Located near Excel in East London, The Crystal describes what a sustainable city of the future might be like. The whole building uses solar power, LED lighting and ground source heat pumps. At the heart of it, KNX intelligent building control integrates with other parts of the Building Management System (BMS).MediaCityUK is spread over 36 acres on Salford Quays, in Manchester’s waterfront. The GBP500 million Peel Media development includes a new home for BBC North, a campus for Salford University, office accommodation for business, retail, 378 apartments and a 218-bed hotel. The project design is at the leading edge of energy efficiency, and KNX open-protocol control over an IP network was an early choice for the developers.
As well as energy savings, the KNX option is allowing for central systems monitoring and control of all lights along with automated emergency light testing, system administration reporting and interfaces to other building services such as the fire alarms.Gordon proudly notes, “One of our members, EnTech, has won the Installation of the Year in the Association’s Annual Awards for 2012 for the ITV (Orange Building) offices in Salford Quays. This follows their success in 2011 with the Prime Development Knightsbridge Hotel.”
For the ITV project, EnTech used a full KNX field bus solution to cover all aspects of the lighting, HVAC, metering and sub-system monitoring, enabling all services outside of the core plant areas to be picked up by the KNX bus. The result was greatly reduced installation times and costs as there was no longer the need for multiple cabling for separate systems. The design also reduced sensor and control duplication, points of failure and it improved the aesthetic by providing less-cluttered ceilings and control points.UK Peculiarities
“One of the main differences that we have in the UK is our three-pin 13A plug, but in general, KNX is very easy to adapt in this country,” says Gordon. “KNX is an open protocol, and as such, it offers greater flexibility to the building controls industry. There is a vast array of KNX-certified products available, as well as interfaces to other systems where a proprietary system is essential.”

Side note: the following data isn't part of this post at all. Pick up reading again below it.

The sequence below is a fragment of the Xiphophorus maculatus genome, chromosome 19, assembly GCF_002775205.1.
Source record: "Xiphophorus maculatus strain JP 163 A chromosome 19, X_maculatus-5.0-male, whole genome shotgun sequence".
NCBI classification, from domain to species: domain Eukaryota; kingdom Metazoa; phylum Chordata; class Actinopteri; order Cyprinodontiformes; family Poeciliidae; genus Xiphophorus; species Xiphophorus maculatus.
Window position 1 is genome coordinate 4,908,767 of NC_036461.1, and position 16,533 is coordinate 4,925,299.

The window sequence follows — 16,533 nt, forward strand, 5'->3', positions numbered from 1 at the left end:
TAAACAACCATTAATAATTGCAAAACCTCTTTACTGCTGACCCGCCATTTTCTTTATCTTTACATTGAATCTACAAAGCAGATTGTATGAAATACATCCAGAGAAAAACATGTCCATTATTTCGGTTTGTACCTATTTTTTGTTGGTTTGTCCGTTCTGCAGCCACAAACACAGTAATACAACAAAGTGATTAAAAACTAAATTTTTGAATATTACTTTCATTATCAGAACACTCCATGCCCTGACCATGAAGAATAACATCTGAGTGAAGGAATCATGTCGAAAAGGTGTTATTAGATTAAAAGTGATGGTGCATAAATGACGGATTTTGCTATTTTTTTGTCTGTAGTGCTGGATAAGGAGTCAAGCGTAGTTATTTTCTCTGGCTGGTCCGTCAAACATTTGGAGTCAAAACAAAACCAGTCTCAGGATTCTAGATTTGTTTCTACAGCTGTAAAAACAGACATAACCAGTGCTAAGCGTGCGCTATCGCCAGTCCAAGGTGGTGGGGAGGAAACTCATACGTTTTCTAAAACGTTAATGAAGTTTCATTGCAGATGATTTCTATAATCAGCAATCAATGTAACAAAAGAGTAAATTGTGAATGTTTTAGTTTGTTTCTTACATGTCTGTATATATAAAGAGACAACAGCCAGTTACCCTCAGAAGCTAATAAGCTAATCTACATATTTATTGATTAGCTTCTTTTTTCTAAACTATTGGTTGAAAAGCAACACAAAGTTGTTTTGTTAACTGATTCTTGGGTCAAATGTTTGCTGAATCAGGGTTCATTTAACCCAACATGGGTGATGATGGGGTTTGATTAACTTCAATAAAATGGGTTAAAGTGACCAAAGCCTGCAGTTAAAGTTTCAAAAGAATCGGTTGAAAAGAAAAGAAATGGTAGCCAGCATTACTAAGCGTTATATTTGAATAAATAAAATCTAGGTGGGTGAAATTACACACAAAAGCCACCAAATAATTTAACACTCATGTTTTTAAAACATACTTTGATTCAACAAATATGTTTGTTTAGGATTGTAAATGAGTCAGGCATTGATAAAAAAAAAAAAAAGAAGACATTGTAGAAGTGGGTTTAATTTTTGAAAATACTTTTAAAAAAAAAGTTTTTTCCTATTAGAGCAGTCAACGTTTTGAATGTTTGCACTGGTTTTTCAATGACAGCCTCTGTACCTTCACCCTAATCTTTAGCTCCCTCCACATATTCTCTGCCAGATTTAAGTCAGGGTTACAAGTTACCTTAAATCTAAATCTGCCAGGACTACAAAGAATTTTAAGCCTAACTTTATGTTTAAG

“Some large projects that go out to tender, might opt for a different system based on perhaps a 1% saving, but this is a false economy in the long run. The level of expectation in the UK and the pursuit of excellence by our engineers mean that they want to get the best out of any system. This is why when KNX, once its many advantages are understood, has to be the BSM of choice.”
“The UK’s long history of engineering excellence has meant that the market was served by many single-company systems which, whilst functional, had limitations and a short life expectancy,” says Gordon. “Although change is always a bit difficult, UK installers, consultants and engineers understand the benefits that KNX brings and we are seeing an increased take up of the protocol.”
Gordon expects that the uptake of KNX will grow quickly as more consultants, architects and building owners become aware of the advantages of open building controls technology and its advantages over proprietary technologies. “The drive for energy efficiency and sustainability in buildings will also lead interested parties towards the benefits of KNX technology.”
KNX UK currently has 45 members. Any individual or company with an interest in KNX in the UK can be a member – the membership category depending on the main focus of the business.
In 2013, KNX UK is continuing its high-profile promotional programme which includes exhibition participation – Building Controls South being the next show – seminars, PR events and programmes together with specific activities relating to training and membership.